I came across this article on Twitter this week and was struck by many of the points. The idea that as we have evolved our social medial platforms, we have empowered the worst of society, and amplified their behaviors has become increasingly evident. Read the original article here: https://www.theatlantic.com/magazine/archive/2022/05/social-media-democracy-trust-babel/629369/
It’s been clear for quite a while now that red America and blue America are becoming like two different countries claiming the same territory, with two different versions of the Constitution, economics, and American history. But Babel is not a story about tribalism; it’s a story about the fragmentation of everything. It’s about the shattering of all that had seemed solid, the scattering of people who had been a community. It’s a metaphor for what is happening not only between red and blue, but within the left and within the right, as well as within universities, companies, professional associations, museums, and even families.From the December 2001 issue: David Brooks on Red and Blue America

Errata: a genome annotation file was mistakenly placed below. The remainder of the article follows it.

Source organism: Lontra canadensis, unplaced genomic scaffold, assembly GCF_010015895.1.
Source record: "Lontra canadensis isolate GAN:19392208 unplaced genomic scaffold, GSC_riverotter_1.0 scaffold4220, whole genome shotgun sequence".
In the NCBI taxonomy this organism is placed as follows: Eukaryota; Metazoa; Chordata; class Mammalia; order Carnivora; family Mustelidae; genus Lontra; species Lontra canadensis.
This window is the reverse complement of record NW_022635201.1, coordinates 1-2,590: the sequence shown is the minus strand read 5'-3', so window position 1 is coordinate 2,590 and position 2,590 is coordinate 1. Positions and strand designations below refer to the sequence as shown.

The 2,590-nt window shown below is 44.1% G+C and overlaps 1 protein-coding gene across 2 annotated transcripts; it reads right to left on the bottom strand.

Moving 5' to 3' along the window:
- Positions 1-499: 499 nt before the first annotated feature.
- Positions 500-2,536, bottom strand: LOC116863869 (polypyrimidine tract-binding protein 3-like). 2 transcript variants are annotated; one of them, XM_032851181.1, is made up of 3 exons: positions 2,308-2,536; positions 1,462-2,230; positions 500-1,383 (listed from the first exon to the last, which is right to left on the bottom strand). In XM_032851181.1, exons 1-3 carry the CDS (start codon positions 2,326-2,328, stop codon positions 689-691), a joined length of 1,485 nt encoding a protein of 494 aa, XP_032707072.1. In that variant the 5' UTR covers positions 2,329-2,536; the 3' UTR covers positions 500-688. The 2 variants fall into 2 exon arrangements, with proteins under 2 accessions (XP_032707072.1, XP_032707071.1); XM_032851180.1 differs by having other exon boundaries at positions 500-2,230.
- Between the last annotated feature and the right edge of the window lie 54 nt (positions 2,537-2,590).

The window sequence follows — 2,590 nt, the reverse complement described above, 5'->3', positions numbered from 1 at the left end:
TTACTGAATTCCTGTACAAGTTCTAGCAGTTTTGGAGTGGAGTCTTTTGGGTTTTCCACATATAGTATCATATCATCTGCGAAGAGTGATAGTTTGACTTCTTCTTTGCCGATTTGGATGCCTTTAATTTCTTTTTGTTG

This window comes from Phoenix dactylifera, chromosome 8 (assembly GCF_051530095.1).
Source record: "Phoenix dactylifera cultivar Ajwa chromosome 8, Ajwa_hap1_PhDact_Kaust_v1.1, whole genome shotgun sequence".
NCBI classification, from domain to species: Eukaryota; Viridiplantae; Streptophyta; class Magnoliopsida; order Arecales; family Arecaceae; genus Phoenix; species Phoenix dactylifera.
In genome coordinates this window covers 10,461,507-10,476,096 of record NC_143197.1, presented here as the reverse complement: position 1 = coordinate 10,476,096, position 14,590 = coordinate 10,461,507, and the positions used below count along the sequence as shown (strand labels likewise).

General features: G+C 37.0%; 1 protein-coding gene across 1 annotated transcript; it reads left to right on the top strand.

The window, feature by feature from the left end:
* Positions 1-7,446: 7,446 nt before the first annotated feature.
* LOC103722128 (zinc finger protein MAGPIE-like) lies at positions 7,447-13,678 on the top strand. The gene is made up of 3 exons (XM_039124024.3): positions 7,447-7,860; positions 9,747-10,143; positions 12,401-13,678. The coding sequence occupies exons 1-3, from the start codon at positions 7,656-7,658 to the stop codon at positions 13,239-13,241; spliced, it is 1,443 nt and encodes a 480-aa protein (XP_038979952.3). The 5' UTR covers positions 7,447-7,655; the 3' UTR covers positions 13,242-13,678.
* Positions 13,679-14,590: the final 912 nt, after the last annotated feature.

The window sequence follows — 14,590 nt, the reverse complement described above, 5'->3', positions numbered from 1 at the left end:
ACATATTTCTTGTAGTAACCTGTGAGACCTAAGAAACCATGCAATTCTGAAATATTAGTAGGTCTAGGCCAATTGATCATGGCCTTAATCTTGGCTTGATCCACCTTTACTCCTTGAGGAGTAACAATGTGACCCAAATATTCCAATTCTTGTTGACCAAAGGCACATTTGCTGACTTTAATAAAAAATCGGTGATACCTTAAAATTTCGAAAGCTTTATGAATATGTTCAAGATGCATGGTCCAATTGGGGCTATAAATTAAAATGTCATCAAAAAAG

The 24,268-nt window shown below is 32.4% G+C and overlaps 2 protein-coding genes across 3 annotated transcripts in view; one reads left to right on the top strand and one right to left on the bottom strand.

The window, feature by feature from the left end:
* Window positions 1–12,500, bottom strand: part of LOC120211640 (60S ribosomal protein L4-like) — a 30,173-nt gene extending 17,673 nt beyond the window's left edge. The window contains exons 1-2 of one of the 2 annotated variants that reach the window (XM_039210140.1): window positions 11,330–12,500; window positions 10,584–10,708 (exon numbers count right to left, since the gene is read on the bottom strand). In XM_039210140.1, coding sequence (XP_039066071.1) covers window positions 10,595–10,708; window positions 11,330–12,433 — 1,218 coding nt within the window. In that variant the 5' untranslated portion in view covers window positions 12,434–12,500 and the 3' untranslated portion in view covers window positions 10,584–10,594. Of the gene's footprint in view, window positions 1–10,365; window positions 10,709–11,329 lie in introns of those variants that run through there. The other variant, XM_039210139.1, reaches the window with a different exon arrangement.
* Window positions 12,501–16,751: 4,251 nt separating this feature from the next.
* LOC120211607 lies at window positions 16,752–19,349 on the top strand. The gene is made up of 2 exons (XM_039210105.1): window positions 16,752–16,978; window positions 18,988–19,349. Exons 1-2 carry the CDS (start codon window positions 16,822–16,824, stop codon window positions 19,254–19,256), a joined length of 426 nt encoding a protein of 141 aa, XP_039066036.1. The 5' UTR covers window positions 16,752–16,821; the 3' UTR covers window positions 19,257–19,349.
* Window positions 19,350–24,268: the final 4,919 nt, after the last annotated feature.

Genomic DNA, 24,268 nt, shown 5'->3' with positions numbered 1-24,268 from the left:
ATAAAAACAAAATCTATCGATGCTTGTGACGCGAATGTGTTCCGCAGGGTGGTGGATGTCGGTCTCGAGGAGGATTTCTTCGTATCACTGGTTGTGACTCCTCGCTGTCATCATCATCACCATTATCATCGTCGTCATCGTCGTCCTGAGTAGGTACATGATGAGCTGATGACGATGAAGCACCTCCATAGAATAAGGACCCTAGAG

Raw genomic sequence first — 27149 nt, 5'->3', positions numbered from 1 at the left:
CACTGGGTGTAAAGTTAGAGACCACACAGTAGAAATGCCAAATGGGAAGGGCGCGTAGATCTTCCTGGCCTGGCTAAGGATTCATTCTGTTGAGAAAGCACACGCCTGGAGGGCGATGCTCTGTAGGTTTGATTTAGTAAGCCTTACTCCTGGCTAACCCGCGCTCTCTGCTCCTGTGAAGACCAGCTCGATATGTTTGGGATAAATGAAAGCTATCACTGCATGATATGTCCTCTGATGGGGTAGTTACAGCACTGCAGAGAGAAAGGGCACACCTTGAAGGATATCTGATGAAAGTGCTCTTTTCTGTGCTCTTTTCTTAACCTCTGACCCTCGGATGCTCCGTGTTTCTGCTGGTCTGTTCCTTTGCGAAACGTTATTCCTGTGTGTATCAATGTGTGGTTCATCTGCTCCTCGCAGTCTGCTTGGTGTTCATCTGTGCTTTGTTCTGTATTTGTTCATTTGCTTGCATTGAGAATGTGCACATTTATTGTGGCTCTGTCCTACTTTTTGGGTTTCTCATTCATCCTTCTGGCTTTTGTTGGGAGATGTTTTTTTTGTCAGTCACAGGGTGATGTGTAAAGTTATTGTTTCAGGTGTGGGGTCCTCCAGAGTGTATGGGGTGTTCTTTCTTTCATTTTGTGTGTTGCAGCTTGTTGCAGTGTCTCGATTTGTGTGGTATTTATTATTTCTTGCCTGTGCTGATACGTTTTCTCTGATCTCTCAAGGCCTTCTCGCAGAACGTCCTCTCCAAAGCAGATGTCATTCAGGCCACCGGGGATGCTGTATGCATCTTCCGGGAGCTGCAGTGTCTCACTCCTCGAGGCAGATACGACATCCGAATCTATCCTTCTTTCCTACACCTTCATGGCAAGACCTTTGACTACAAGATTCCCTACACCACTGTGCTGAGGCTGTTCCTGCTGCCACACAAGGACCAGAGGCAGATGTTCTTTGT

By 2013, social media had become a new game, with dynamics unlike those in 2008. If you were skillful or lucky, you might create a post that would “go viral” and make you “internet famous” for a few days. If you blundered, you could find yourself buried in hateful comments. Your posts rode to fame or ignominy based on the clicks of thousands of strangers, and you in turn contributed thousands of clicks to the game.
This new game encouraged dishonesty and mob dynamics: Users were guided not just by their true preferences but by their past experiences of reward and punishment, and their prediction of how others would react to each new action. One of the engineers at Twitter who had worked on the “Retweet” button later revealed that he regretted his contribution because it had made Twitter a nastier place. As he watched Twitter mobs forming through the use of the new tool, he thought to himself, “We might have just handed a 4-year-old a loaded weapon.”